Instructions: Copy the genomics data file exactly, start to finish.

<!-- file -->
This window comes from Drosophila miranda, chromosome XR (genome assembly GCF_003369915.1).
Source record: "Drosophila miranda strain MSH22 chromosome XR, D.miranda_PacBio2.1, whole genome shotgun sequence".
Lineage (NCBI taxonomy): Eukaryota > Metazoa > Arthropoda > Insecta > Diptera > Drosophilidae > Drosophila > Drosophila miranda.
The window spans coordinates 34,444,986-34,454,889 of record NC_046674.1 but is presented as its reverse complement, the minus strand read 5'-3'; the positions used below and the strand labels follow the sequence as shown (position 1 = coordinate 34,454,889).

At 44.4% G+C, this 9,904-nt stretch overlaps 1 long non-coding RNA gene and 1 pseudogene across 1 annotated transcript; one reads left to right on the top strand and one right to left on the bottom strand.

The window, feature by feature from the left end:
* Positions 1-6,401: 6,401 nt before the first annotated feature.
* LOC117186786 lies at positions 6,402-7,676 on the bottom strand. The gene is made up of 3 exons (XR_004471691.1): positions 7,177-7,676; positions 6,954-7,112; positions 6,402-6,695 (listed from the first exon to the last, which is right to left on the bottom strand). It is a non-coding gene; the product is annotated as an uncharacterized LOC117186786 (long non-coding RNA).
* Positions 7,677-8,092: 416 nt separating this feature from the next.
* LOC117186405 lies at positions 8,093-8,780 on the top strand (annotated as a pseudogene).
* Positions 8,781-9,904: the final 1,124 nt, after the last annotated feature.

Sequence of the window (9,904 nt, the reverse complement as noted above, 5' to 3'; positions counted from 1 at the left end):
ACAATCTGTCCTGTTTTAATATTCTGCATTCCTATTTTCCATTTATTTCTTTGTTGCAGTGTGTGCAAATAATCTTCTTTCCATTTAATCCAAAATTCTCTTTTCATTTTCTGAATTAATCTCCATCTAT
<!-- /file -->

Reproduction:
This window comes from Drosophila miranda, chromosome XR (genome assembly GCF_003369915.1).
Source record: "Drosophila miranda strain MSH22 chromosome XR, D.miranda_PacBio2.1, whole genome shotgun sequence".
Lineage (NCBI taxonomy): Eukaryota > Metazoa > Arthropoda > Insecta > Diptera > Drosophilidae > Drosophila > Drosophila miranda.
The window spans coordinates 34,444,986-34,454,889 of record NC_046674.1 but is presented as its reverse complement, the minus strand read 5'-3'; the positions used below and the strand labels follow the sequence as shown (position 1 = coordinate 34,454,889).

At 44.4% G+C, this 9,904-nt stretch overlaps 1 long non-coding RNA gene and 1 pseudogene across 1 annotated transcript; one reads left to right on the top strand and one right to left on the bottom strand.

The window, feature by feature from the left end:
* Positions 1-6,401: 6,401 nt before the first annotated feature.
* LOC117186786 lies at positions 6,402-7,676 on the bottom strand. The gene is made up of 3 exons (XR_004471691.1): positions 7,177-7,676; positions 6,954-7,112; positions 6,402-6,695 (listed from the first exon to the last, which is right to left on the bottom strand). It is a non-coding gene; the product is annotated as an uncharacterized LOC117186786 (long non-coding RNA).
* Positions 7,677-8,092: 416 nt separating this feature from the next.
* LOC117186405 lies at positions 8,093-8,780 on the top strand (annotated as a pseudogene).
* Positions 8,781-9,904: the final 1,124 nt, after the last annotated feature.

Sequence of the window (9,904 nt, the reverse complement as noted above, 5' to 3'; positions counted from 1 at the left end):
ACAATCTGTCCTGTTTTAATATTCTGCATTCCTATTTTCCATTTATTTCTTTGTTGCAGTGTGTGCAAATAATCTTCTTTCCATTTAATCCAAAATTCTCTTTTCATTTTCTGAATTAATCTCCATCTAT